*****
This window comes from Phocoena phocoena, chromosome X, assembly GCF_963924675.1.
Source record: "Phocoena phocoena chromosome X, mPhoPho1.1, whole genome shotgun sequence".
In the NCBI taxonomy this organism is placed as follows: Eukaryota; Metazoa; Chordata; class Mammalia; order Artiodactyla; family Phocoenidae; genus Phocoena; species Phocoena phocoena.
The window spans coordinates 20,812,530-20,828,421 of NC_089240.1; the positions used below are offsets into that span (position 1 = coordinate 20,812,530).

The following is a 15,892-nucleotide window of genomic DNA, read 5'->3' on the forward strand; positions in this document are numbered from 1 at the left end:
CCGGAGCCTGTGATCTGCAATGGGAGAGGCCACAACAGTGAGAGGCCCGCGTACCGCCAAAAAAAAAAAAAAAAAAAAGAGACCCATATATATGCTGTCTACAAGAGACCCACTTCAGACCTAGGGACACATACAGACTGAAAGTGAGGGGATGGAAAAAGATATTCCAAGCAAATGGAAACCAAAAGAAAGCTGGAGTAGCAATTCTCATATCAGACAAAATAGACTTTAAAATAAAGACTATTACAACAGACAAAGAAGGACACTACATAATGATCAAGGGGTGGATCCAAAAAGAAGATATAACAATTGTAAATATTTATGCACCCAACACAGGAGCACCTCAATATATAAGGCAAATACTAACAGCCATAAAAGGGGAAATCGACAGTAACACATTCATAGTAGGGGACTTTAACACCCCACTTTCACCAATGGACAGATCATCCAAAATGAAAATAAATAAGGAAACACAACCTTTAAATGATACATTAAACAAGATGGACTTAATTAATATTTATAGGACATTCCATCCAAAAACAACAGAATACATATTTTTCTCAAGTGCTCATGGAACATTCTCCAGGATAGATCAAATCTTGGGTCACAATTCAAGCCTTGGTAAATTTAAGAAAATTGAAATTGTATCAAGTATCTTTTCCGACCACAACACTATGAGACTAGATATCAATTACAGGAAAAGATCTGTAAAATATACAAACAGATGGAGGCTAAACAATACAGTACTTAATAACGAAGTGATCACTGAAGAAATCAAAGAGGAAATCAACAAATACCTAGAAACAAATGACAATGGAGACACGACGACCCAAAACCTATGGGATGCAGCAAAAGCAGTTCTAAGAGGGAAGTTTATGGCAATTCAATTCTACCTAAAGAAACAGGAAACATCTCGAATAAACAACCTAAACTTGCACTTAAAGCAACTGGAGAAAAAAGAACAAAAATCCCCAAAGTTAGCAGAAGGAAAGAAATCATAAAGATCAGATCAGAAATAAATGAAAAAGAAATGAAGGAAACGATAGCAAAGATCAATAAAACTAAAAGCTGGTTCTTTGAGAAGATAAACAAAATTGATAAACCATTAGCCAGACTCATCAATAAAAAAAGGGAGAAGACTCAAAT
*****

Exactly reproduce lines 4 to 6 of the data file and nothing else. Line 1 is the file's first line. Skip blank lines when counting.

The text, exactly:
The window spans coordinates 20,812,530-20,828,421 of NC_089240.1; the positions used below are offsets into that span (position 1 = coordinate 20,812,530).

The following is a 15,892-nucleotide window of genomic DNA, read 5'->3' on the forward strand; positions in this document are numbered from 1 at the left end:
CCGGAGCCTGTGATCTGCAATGGGAGAGGCCACAACAGTGAGAGGCCCGCGTACCGCCAAAAAAAAAAAAAAAAAAAAGAGACCCATATATATGCTGTCTACAAGAGACCCACTTCAGACCTAGGGACACATACAGACTGAAAGTGAGGGGATGGAAAAAGATATTCCAAGCAAATGGAAACCAAAAGAAAGCTGGAGTAGCAATTCTCATATCAGACAAAATAGACTTTAAAATAAAGACTATTACAACAGACAAAGAAGGACACTACATAATGATCAAGGGGTGGATCCAAAAAGAAGATATAACAATTGTAAATATTTATGCACCCAACACAGGAGCACCTCAATATATAAGGCAAATACTAACAGCCATAAAAGGGGAAATCGACAGTAACACATTCATAGTAGGGGACTTTAACACCCCACTTTCACCAATGGACAGATCATCCAAAATGAAAATAAATAAGGAAACACAACCTTTAAATGATACATTAAACAAGATGGACTTAATTAATATTTATAGGACATTCCATCCAAAAACAACAGAATACATATTTTTCTCAAGTGCTCATGGAACATTCTCCAGGATAGATCAAATCTTGGGTCACAATTCAAGCCTTGGTAAATTTAAGAAAATTGAAATTGTATCAAGTATCTTTTCCGACCACAACACTATGAGACTAGATATCAATTACAGGAAAAGATCTGTAAAATATACAAACAGATGGAGGCTAAACAATACAGTACTTAATAACGAAGTGATCACTGAAGAAATCAAAGAGGAAATCAACAAATACCTAGAAACAAATGACAATGGAGACACGACGACCCAAAACCTATGGGATGCAGCAAAAGCAGTTCTAAGAGGGAAGTTTATGGCAATTCAATTCTACCTAAAGAAACAGGAAACATCTCGAATAAACAACCTAAACTTGCACTTAAAGCAACTGGAGAAAAAAGAACAAAAATCCCCAAAGTTAGCAGAAGGAAAGAAATCATAAAGATCAGATCAGAAATAAATGAAAAAGAAATGAAGGAAACGATAGCAAAGATCAATAAAACTAAAAGCTGGTTCTTTGAGAAGATAAACAAAATTGATAAACCATTAGCCAGACTCATCAATAAAAAAAGGGAGAAGACTCAAAT